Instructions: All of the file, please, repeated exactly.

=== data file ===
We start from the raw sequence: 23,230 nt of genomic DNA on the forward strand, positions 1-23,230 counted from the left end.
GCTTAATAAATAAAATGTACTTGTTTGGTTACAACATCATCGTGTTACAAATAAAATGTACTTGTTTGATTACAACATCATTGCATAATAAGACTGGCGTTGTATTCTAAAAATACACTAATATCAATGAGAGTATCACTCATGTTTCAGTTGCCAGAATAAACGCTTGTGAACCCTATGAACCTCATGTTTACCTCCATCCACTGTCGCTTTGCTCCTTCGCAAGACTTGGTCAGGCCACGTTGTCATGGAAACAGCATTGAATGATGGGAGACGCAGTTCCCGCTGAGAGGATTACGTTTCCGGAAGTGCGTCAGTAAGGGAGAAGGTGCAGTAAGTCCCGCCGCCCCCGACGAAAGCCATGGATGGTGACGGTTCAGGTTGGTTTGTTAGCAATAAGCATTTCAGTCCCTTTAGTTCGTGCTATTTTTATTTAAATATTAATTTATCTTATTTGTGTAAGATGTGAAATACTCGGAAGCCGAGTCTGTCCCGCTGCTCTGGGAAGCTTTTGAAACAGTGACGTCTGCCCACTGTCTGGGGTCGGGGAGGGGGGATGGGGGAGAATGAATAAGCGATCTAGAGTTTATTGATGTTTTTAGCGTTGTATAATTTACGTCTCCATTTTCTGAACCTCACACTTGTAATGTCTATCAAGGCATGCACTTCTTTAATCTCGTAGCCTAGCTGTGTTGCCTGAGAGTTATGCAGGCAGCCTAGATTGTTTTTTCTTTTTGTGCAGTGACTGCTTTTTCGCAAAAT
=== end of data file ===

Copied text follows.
We start from the raw sequence: 23,230 nt of genomic DNA on the forward strand, positions 1-23,230 counted from the left end.
GCTTAATAAATAAAATGTACTTGTTTGGTTACAACATCATCGTGTTACAAATAAAATGTACTTGTTTGATTACAACATCATTGCATAATAAGACTGGCGTTGTATTCTAAAAATACACTAATATCAATGAGAGTATCACTCATGTTTCAGTTGCCAGAATAAACGCTTGTGAACCCTATGAACCTCATGTTTACCTCCATCCACTGTCGCTTTGCTCCTTCGCAAGACTTGGTCAGGCCACGTTGTCATGGAAACAGCATTGAATGATGGGAGACGCAGTTCCCGCTGAGAGGATTACGTTTCCGGAAGTGCGTCAGTAAGGGAGAAGGTGCAGTAAGTCCCGCCGCCCCCGACGAAAGCCATGGATGGTGACGGTTCAGGTTGGTTTGTTAGCAATAAGCATTTCAGTCCCTTTAGTTCGTGCTATTTTTATTTAAATATTAATTTATCTTATTTGTGTAAGATGTGAAATACTCGGAAGCCGAGTCTGTCCCGCTGCTCTGGGAAGCTTTTGAAACAGTGACGTCTGCCCACTGTCTGGGGTCGGGGAGGGGGGATGGGGGAGAATGAATAAGCGATCTAGAGTTTATTGATGTTTTTAGCGTTGTATAATTTACGTCTCCATTTTCTGAACCTCACACTTGTAATGTCTATCAAGGCATGCACTTCTTTAATCTCGTAGCCTAGCTGTGTTGCCTGAGAGTTATGCAGGCAGCCTAGATTGTTTTTTCTTTTTGTGCAGTGACTGCTTTTTCGCAAAAT